The key advantage of tape is its long term storage capacity, longevity, and cheaper media costs relative to HDDs/SSDs. However, the slow sequential access means tape is solely used for backup and archival with HDDs/SSDs used as the primary storage medium.

Flash Drives

Flash drives, also known as USB drives or thumb drives, use flash memory to store data. They connect to computers via USB ports. Key advantages include:

  • Small physical size and weight
  • No external power source required
  • Re-writable storage
  • Resistance to physical shock

While capacities remain below HDDs/SSDs, flash drive capacities have grown from megabytes to gigabytes with largest current models up to 2TB. Their portability has made them ubiquitous for transferring files between systems and portable data storage.

SD Cards

SD cards are flash memory data storage devices used in portable devices such as digital cameras, phones, handheld gaming consoles, and tablets. There are three sizes of SD cards:

  • Standard – 24mm x 32mm x 2.1mm
  • Micro – 15mm x 11mm x 1mm
  • Mini – 21.5mm x 20mm x 1.4mm

SD cards use flash memory and have no moving parts, giving them fast access times and resistance to shock/vibration like SSDs. Capacities range from 4GB up to 1TB for standard SD cards currently. The small physical size and ubiquitous use in portable devices make SD cards a flexible portable storage medium.


RAID (Redundant Array of Independent Disks) allows multiple drives to be used together as a single logical drive to provide increased storage, speed, data protection, or a combination thereof. Some key advantages of RAID include:

  • Increased storage capacity – Combining multiple drives adds space
  • Improved speed – Spreading data across drives improves performance
  • Redundancy/Data protection – Parity or mirroring protects against drive failure

There are several RAID standard levels with different methods of implementing the array:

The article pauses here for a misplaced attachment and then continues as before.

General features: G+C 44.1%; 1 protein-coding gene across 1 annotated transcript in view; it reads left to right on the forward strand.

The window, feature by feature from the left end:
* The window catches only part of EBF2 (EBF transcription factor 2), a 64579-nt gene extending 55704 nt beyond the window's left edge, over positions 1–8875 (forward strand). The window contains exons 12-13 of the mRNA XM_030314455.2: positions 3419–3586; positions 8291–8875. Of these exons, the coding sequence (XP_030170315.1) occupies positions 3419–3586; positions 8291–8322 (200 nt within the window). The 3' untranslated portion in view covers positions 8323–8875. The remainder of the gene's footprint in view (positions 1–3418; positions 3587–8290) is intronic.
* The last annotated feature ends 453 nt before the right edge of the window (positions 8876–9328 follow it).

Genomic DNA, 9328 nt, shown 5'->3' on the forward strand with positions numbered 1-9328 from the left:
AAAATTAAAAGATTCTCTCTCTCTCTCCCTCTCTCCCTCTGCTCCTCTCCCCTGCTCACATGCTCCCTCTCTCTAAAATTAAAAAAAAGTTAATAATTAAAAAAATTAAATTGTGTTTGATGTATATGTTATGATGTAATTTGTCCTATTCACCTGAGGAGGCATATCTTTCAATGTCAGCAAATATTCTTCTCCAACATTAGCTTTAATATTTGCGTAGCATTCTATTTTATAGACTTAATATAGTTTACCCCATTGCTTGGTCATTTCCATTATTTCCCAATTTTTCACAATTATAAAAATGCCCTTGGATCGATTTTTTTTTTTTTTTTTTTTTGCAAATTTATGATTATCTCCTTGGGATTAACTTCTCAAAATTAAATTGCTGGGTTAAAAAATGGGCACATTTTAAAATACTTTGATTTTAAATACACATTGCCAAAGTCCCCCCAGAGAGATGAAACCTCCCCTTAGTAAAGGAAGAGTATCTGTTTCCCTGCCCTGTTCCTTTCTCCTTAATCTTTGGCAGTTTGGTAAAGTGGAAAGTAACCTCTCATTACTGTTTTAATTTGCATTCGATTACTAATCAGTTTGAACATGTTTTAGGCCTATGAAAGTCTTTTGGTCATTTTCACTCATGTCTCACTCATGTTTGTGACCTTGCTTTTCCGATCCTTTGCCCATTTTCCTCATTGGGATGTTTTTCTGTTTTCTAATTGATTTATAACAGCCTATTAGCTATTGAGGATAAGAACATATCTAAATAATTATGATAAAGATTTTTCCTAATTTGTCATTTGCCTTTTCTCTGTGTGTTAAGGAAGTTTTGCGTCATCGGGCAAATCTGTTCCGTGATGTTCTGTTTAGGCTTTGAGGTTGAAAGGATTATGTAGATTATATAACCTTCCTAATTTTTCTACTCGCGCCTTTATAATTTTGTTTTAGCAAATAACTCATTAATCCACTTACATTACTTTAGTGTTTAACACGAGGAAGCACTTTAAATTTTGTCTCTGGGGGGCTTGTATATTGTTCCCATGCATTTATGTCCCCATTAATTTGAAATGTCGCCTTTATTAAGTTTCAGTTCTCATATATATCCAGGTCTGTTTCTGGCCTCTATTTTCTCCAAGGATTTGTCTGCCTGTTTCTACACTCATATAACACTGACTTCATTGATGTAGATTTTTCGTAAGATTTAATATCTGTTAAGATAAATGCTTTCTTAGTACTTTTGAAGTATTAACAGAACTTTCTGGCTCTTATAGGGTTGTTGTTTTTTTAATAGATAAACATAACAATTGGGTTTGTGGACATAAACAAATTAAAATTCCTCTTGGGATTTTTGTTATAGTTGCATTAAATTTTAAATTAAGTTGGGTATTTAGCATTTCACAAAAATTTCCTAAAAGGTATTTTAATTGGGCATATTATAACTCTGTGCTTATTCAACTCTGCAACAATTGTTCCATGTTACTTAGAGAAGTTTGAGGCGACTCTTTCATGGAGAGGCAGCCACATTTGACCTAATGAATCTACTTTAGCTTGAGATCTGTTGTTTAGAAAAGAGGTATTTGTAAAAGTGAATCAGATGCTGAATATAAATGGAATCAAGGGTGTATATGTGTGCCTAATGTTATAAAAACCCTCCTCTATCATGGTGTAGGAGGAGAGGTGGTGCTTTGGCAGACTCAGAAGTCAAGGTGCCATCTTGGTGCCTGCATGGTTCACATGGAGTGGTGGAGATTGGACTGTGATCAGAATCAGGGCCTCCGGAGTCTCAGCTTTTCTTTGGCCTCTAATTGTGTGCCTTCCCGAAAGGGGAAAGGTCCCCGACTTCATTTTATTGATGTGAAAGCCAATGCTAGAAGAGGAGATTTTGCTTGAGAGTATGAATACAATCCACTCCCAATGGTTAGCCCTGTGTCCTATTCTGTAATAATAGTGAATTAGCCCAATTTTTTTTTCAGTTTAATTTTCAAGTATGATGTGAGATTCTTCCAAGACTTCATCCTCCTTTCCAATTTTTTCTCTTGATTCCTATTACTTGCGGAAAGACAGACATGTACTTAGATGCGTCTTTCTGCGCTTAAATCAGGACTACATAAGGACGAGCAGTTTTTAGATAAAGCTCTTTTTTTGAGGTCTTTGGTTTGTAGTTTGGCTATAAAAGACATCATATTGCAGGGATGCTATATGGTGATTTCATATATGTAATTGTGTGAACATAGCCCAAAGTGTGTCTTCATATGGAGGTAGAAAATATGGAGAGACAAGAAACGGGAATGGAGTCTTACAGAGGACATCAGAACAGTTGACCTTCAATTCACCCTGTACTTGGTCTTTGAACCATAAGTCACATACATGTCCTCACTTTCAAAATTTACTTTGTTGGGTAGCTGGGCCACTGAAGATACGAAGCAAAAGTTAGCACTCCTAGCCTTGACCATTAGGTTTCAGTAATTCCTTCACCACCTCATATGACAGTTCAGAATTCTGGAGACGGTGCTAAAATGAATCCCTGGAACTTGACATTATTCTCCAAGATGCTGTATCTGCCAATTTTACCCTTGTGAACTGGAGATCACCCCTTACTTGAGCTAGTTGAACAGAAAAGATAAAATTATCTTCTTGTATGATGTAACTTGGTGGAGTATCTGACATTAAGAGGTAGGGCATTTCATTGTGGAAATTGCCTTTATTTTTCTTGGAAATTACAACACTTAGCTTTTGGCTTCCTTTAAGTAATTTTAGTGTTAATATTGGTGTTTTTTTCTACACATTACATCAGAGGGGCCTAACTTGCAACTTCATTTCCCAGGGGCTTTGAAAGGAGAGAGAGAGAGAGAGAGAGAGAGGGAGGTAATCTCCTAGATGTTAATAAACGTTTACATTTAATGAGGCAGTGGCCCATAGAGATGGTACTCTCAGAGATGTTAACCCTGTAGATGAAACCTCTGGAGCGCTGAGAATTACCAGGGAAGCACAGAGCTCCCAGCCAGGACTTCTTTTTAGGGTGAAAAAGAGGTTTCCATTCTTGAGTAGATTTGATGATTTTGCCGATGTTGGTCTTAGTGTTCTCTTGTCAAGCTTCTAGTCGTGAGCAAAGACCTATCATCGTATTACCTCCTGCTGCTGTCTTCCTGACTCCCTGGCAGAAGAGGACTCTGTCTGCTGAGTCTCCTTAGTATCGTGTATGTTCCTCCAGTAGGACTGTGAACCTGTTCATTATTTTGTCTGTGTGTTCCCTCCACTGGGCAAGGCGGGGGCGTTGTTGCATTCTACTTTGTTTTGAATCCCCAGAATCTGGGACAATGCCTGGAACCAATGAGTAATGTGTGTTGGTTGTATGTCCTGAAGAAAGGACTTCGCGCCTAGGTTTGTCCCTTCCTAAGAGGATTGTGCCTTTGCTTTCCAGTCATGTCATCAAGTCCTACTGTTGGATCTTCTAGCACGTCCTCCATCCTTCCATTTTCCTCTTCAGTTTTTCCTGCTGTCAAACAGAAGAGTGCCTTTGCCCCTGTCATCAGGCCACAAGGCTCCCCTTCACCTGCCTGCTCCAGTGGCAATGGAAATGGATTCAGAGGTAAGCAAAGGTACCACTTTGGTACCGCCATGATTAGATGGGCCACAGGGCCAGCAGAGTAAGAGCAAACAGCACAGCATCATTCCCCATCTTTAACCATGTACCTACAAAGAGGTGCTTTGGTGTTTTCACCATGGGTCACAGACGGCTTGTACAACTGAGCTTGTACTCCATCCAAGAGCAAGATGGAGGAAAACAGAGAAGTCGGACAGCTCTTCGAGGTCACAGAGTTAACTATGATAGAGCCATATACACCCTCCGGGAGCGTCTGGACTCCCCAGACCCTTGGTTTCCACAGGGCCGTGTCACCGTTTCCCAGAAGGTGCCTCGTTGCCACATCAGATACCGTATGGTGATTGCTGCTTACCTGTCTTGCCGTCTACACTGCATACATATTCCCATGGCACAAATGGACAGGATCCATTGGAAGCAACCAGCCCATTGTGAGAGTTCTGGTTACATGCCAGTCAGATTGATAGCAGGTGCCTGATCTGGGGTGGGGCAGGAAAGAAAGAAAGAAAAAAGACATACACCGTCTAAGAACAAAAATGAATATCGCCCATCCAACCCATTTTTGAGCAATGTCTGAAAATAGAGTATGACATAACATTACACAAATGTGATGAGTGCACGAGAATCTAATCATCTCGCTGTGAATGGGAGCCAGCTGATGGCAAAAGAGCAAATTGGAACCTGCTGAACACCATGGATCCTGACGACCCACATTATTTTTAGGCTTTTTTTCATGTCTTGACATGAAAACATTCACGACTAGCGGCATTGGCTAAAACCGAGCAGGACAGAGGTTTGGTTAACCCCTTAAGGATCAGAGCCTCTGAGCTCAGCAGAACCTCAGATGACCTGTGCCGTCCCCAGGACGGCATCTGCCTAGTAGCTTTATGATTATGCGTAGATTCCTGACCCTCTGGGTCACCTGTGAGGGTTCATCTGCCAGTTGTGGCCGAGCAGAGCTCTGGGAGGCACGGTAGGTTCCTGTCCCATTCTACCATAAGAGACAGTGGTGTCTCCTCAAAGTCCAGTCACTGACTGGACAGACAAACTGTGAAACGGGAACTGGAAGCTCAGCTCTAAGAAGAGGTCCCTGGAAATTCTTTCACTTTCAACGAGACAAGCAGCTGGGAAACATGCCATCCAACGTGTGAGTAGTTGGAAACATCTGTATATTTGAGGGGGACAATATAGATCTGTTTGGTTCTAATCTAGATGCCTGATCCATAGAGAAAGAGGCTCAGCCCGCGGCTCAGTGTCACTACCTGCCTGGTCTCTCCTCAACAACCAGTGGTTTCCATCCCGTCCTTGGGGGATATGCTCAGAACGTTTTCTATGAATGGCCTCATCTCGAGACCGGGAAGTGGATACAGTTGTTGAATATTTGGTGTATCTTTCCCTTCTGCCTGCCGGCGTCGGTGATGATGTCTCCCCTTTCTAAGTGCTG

• RAID 0 – Striping for performance
  • RAID 1 – Mirroring for redundancy
  • RAID 5 – Distributed parity for redundancy + capacity
  • RAID 6 – Double distributed parity for added protection
  • RAID 10 – Striping + mirroring

The flexibility of RAID allows balancing performance, capacity, and redundancy as needed by combining standard off-the-shelf drives into logical volumes.

Network Attached Storage (NAS)

Network attached storage (NAS) devices contain one or more internal drives and connect directly to a network to provide shared storage accessible by other devices on the network. This allows central storage and backups for servers, desktop clients, media streaming, and more. Key advantages of NAS include:

  • Shared storage accessible from anywhere on the network
  • User access controls and security
  • Redundant capabilities through RAID
  • Simplified data backups

NAS devices may use traditional HDDs, SSDs, or both combined. Capacities scale from terabytes to petabytes for enterprise-level NAS. Ease of use and network accessibility make NAS a convenient shared storage solution.

External Drives

External drives connect to a computer externally rather than internally. They are physical drives encased in an enclosure with standard interfaces/cables. Common types of external drives include:

  • External HDDs
  • External SSDs
  • External optical drives

External HDD and SSDs typically connect via USB, Thunderbolt, Firewire, or eSATA interfaces. Key advantages include portability, easily moving data between systems, and expandable storage. External HDDs in particular offer large inexpensive storage options compared to flash drives.


Drives are crucial components in computers that provide non-volatile storage space for software, user files, and the operating system itself. The many drive types available offer a range of capabilities from ultra-fast SSDs to high capacity HDDs to huge networked storage. Determining the right drive involves balancing key factors like capacity, speed, portability and reliability for the intended use case.